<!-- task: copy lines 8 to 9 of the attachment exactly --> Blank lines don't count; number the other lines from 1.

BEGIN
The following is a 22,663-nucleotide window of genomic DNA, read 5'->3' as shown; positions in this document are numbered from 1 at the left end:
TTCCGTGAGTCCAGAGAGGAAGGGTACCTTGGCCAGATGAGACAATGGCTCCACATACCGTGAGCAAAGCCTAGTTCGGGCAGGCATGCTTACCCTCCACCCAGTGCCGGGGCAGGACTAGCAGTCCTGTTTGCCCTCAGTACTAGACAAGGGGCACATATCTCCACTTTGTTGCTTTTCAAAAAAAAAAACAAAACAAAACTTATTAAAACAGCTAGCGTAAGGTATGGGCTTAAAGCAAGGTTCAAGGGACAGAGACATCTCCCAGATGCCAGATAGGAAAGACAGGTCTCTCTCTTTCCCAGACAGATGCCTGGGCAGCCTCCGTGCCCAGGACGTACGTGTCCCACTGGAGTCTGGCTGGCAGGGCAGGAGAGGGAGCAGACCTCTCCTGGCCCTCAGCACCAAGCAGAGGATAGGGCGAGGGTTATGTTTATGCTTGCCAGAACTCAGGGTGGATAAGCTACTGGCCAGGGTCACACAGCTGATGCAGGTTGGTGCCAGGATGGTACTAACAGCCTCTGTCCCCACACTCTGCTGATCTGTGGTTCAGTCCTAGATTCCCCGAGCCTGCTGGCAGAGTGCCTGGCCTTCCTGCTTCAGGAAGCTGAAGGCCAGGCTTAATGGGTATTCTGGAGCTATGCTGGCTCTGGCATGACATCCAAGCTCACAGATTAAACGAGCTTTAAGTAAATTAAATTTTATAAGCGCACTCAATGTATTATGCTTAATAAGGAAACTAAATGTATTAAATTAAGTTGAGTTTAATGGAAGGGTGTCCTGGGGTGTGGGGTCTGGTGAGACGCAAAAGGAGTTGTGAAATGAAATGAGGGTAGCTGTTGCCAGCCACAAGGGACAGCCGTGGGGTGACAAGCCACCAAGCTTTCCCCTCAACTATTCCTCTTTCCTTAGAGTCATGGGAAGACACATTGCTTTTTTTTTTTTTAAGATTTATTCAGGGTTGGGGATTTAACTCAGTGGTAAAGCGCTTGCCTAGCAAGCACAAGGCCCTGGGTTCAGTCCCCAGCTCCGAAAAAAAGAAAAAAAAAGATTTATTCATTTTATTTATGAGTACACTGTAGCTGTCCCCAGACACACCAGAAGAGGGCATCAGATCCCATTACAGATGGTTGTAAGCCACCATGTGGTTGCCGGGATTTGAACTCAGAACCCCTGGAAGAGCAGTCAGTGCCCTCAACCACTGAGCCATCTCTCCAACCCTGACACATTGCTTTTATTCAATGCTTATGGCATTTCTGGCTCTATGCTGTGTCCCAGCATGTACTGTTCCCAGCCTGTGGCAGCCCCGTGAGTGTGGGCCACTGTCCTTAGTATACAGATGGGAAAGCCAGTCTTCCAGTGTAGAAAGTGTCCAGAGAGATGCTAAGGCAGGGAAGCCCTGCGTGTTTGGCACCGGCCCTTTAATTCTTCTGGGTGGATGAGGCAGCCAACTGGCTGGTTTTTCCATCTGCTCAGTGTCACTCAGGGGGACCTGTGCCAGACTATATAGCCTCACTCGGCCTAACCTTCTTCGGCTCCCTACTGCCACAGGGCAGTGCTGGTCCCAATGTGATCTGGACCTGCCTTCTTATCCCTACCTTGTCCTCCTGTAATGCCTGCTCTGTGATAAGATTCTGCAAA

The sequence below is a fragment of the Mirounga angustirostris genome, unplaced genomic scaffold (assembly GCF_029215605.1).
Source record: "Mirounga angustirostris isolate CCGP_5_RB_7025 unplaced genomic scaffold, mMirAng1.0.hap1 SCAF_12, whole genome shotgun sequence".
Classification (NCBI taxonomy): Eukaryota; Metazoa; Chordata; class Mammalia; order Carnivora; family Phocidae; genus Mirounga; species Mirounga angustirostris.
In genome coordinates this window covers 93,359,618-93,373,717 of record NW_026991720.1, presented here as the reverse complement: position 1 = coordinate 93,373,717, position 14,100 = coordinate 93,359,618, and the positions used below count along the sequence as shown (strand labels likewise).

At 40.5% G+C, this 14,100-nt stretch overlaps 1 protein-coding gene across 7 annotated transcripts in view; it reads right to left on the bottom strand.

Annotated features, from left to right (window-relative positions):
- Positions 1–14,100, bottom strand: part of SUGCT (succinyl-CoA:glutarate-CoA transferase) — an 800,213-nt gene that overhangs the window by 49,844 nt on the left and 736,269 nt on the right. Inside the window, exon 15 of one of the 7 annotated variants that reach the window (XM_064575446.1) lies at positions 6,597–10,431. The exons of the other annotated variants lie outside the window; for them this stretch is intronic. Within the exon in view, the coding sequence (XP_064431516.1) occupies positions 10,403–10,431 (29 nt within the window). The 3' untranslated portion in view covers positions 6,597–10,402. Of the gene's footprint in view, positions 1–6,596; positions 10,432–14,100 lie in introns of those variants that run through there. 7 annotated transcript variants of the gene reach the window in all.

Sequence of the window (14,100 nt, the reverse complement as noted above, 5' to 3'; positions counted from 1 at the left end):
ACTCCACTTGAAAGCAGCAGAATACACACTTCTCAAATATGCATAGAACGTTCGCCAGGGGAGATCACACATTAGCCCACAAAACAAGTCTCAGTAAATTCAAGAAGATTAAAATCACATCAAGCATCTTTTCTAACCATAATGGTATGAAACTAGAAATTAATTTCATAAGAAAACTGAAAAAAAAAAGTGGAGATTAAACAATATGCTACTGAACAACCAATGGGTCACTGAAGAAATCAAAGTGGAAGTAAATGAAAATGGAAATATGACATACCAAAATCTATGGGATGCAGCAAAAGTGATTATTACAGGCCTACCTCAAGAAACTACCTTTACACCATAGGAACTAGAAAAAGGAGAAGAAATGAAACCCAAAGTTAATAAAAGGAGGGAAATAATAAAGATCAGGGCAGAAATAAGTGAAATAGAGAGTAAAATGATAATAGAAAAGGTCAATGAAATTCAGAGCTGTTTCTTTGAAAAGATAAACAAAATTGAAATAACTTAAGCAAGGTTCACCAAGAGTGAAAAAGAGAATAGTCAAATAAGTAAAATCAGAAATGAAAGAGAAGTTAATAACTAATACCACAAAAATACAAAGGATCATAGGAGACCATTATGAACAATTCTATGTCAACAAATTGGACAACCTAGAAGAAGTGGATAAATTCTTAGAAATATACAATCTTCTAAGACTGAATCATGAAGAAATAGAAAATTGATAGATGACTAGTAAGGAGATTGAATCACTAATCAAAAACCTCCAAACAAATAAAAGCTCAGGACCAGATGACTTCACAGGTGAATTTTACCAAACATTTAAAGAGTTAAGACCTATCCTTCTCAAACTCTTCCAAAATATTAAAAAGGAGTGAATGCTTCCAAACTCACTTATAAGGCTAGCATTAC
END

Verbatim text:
Annotated features, from left to right (window-relative positions):
- Positions 1–14,100, bottom strand: part of SUGCT (succinyl-CoA:glutarate-CoA transferase) — an 800,213-nt gene that overhangs the window by 49,844 nt on the left and 736,269 nt on the right. Inside the window, exon 15 of one of the 7 annotated variants that reach the window (XM_064575446.1) lies at positions 6,597–10,431. The exons of the other annotated variants lie outside the window; for them this stretch is intronic. Within the exon in view, the coding sequence (XP_064431516.1) occupies positions 10,403–10,431 (29 nt within the window). The 3' untranslated portion in view covers positions 6,597–10,402. Of the gene's footprint in view, positions 1–6,596; positions 10,432–14,100 lie in introns of those variants that run through there. 7 annotated transcript variants of the gene reach the window in all.